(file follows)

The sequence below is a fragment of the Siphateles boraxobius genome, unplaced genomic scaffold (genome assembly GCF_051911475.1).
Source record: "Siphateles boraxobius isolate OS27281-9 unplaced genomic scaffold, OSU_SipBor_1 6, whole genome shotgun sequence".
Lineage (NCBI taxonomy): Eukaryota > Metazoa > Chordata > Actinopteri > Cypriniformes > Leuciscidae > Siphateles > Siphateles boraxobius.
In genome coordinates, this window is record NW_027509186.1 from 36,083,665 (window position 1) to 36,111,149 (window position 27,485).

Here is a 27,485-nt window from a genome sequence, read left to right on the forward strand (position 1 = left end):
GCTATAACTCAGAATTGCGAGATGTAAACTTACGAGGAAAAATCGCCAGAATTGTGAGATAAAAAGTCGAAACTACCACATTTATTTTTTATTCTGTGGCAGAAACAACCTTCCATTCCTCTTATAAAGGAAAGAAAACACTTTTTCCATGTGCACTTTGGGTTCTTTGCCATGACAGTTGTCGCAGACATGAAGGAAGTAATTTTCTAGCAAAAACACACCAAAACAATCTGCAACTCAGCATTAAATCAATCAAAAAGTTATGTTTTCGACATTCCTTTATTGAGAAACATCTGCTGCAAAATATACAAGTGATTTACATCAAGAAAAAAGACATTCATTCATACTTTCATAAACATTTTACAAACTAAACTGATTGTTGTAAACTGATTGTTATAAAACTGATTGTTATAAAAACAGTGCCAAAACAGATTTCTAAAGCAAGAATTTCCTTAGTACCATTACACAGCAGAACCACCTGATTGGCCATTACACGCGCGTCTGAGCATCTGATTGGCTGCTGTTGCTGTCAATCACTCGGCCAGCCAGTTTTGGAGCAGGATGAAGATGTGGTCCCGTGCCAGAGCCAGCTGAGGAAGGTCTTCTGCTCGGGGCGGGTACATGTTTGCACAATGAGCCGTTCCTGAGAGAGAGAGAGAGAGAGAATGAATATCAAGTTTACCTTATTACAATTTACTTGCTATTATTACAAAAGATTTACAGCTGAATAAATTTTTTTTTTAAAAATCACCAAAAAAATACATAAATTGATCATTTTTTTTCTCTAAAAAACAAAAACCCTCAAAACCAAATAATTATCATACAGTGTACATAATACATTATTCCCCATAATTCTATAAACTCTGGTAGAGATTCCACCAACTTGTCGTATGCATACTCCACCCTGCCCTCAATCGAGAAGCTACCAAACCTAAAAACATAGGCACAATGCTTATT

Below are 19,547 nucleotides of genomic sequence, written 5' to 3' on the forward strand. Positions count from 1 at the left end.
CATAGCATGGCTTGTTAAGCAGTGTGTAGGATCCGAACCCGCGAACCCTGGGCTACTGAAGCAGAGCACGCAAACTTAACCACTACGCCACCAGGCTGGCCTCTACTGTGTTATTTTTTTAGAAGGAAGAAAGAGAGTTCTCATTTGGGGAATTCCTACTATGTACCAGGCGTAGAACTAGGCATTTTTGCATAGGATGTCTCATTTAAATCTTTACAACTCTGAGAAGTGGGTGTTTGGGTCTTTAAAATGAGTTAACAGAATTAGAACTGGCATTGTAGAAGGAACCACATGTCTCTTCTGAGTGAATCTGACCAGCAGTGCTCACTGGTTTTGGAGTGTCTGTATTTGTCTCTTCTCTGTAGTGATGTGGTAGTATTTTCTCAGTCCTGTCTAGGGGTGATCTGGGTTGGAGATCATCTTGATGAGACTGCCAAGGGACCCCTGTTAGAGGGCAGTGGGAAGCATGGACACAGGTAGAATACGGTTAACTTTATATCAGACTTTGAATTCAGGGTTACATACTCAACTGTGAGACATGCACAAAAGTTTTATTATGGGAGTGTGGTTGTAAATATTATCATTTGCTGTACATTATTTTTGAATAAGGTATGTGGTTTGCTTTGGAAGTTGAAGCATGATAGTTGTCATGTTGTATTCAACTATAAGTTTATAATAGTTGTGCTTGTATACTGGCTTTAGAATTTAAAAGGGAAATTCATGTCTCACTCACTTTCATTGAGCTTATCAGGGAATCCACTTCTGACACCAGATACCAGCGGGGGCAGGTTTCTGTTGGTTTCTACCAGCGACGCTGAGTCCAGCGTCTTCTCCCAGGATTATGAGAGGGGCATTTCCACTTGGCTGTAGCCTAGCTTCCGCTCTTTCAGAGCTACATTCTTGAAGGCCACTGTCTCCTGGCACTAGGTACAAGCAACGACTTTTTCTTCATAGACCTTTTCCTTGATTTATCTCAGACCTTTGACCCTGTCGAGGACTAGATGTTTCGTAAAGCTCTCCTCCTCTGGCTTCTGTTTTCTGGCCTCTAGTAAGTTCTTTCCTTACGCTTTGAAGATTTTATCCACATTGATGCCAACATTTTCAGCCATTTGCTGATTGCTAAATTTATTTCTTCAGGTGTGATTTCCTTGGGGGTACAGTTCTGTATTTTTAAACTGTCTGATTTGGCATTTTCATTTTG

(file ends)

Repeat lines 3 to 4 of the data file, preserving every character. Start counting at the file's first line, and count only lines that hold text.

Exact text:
Lineage (NCBI taxonomy): Eukaryota > Metazoa > Chordata > Actinopteri > Cypriniformes > Leuciscidae > Siphateles > Siphateles boraxobius.
In genome coordinates, this window is record NW_027509186.1 from 36,083,665 (window position 1) to 36,111,149 (window position 27,485).